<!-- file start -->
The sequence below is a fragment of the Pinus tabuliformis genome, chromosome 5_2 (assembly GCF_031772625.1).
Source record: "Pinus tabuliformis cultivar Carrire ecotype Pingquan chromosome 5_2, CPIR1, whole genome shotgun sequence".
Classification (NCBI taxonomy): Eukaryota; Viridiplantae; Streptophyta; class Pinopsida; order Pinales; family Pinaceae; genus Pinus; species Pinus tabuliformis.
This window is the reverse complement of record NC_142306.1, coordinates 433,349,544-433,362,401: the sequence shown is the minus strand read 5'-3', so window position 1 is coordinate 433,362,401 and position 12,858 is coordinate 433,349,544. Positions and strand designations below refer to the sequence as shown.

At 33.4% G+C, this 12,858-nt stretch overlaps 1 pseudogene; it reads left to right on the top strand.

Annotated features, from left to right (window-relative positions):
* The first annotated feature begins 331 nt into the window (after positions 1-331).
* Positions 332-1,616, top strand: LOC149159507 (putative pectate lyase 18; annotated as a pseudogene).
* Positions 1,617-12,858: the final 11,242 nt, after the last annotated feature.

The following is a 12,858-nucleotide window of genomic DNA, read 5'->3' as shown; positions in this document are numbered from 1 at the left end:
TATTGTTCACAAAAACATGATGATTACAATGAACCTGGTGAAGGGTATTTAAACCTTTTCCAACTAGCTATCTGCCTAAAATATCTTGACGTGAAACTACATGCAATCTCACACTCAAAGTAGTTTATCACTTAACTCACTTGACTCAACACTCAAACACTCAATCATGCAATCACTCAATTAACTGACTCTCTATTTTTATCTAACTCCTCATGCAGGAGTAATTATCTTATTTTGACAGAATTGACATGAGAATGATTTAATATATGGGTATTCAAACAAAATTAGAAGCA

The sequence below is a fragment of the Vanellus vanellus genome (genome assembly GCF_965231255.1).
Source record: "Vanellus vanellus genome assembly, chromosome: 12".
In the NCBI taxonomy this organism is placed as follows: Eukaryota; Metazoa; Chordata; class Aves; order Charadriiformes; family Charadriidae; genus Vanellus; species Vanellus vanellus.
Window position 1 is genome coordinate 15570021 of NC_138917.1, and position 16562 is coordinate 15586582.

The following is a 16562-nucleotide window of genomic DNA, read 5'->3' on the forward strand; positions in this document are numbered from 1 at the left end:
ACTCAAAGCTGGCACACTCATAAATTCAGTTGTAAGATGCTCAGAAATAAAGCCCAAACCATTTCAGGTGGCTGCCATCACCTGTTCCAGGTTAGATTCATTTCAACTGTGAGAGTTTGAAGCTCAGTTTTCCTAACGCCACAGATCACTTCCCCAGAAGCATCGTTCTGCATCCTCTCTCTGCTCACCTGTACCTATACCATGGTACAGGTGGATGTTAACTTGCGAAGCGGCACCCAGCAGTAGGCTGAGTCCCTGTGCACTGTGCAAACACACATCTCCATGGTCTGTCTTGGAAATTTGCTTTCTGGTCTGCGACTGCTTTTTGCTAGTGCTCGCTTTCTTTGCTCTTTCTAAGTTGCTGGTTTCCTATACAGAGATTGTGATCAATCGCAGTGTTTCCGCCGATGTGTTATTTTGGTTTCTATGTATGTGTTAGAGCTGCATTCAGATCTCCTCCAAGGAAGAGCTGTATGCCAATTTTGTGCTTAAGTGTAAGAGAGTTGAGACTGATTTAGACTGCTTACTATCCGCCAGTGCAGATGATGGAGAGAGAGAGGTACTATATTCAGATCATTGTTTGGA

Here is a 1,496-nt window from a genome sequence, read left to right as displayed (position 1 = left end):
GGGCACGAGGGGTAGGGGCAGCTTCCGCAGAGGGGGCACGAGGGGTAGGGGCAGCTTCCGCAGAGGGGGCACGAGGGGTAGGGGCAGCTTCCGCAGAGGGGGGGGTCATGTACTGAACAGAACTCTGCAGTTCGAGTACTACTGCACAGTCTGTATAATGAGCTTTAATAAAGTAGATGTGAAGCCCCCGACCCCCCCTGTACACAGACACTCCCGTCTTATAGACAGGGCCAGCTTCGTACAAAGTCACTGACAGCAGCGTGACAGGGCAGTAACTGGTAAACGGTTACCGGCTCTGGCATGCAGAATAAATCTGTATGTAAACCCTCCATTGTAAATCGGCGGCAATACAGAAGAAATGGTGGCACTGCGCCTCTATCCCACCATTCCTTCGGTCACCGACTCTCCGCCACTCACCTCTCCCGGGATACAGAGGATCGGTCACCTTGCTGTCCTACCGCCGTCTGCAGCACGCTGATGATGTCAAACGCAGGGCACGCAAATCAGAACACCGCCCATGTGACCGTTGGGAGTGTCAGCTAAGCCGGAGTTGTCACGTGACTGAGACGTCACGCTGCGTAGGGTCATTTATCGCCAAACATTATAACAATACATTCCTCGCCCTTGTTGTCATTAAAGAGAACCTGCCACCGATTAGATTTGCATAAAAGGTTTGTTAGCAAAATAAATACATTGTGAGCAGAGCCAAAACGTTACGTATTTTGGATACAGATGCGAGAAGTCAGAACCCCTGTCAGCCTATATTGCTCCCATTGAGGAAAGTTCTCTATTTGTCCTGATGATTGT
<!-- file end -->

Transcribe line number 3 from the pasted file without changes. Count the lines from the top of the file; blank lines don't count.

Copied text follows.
Classification (NCBI taxonomy): Eukaryota; Viridiplantae; Streptophyta; class Pinopsida; order Pinales; family Pinaceae; genus Pinus; species Pinus tabuliformis.